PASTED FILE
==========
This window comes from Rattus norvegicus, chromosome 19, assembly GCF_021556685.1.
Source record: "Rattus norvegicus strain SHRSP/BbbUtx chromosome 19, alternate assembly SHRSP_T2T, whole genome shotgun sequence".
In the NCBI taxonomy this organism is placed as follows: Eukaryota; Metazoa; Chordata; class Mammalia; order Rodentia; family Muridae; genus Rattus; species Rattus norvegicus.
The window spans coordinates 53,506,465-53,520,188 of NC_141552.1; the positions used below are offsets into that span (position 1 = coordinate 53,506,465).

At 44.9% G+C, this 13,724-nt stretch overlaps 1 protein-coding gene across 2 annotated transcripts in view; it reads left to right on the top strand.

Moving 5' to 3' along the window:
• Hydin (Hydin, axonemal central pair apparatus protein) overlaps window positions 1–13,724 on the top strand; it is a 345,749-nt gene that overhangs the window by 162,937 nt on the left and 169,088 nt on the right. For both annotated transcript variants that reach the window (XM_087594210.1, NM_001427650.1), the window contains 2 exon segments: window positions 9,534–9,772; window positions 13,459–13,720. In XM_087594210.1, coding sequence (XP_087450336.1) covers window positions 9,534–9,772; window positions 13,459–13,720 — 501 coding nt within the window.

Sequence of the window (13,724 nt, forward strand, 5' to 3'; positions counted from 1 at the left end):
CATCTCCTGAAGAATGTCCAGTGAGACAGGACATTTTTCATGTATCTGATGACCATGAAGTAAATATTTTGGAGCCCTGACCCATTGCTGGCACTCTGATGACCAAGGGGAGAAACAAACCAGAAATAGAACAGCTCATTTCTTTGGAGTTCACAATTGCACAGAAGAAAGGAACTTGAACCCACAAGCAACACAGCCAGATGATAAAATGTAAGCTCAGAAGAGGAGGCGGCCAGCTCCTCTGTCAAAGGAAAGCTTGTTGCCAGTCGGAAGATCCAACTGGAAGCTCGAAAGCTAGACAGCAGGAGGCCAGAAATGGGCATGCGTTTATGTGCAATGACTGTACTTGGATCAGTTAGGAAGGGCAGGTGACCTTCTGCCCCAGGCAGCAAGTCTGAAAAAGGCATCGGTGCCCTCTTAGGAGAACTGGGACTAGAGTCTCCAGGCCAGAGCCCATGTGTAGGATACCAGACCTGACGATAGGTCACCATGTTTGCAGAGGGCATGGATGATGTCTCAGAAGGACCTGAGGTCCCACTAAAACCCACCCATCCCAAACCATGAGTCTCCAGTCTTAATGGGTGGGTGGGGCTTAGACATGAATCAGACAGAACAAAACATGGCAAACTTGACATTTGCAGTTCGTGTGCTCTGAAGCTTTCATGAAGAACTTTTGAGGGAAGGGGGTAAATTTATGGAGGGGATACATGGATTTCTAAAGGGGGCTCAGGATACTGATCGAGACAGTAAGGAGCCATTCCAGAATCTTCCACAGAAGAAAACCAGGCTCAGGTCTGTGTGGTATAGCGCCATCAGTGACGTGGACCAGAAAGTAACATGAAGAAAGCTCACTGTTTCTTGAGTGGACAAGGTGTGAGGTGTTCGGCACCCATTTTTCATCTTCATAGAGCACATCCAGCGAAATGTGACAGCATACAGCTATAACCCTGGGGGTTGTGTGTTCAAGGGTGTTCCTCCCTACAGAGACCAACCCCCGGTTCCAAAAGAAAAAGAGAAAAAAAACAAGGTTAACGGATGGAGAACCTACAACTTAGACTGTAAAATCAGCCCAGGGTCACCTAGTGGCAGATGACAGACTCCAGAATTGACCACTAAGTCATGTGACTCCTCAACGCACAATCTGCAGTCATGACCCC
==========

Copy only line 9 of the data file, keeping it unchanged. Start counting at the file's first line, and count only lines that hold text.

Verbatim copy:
CATCTCCTGAAGAATGTCCAGTGAGACAGGACATTTTTCATGTATCTGATGACCATGAAGTAAATATTTTGGAGCCCTGACCCATTGCTGGCACTCTGATGACCAAGGGGAGAAACAAACCAGAAATAGAACAGCTCATTTCTTTGGAGTTCACAATTGCACAGAAGAAAGGAACTTGAACCCACAAGCAACACAGCCAGATGATAAAATGTAAGCTCAGAAGAGGAGGCGGCCAGCTCCTCTGTCAAAGGAAAGCTTGTTGCCAGTCGGAAGATCCAACTGGAAGCTCGAAAGCTAGACAGCAGGAGGCCAGAAATGGGCATGCGTTTATGTGCAATGACTGTACTTGGATCAGTTAGGAAGGGCAGGTGACCTTCTGCCCCAGGCAGCAAGTCTGAAAAAGGCATCGGTGCCCTCTTAGGAGAACTGGGACTAGAGTCTCCAGGCCAGAGCCCATGTGTAGGATACCAGACCTGACGATAGGTCACCATGTTTGCAGAGGGCATGGATGATGTCTCAGAAGGACCTGAGGTCCCACTAAAACCCACCCATCCCAAACCATGAGTCTCCAGTCTTAATGGGTGGGTGGGGCTTAGACATGAATCAGACAGAACAAAACATGGCAAACTTGACATTTGCAGTTCGTGTGCTCTGAAGCTTTCATGAAGAACTTTTGAGGGAAGGGGGTAAATTTATGGAGGGGATACATGGATTTCTAAAGGGGGCTCAGGATACTGATCGAGACAGTAAGGAGCCATTCCAGAATCTTCCACAGAAGAAAACCAGGCTCAGGTCTGTGTGGTATAGCGCCATCAGTGACGTGGACCAGAAAGTAACATGAAGAAAGCTCACTGTTTCTTGAGTGGACAAGGTGTGAGGTGTTCGGCACCCATTTTTCATCTTCATAGAGCACATCCAGCGAAATGTGACAGCATACAGCTATAACCCTGGGGGTTGTGTGTTCAAGGGTGTTCCTCCCTACAGAGACCAACCCCCGGTTCCAAAAGAAAAAGAGAAAAAAAACAAGGTTAACGGATGGAGAACCTACAACTTAGACTGTAAAATCAGCCCAGGGTCACCTAGTGGCAGATGACAGACTCCAGAATTGACCACTAAGTCATGTGACTCCTCAACGCACAATCTGCAGTCATGACCCC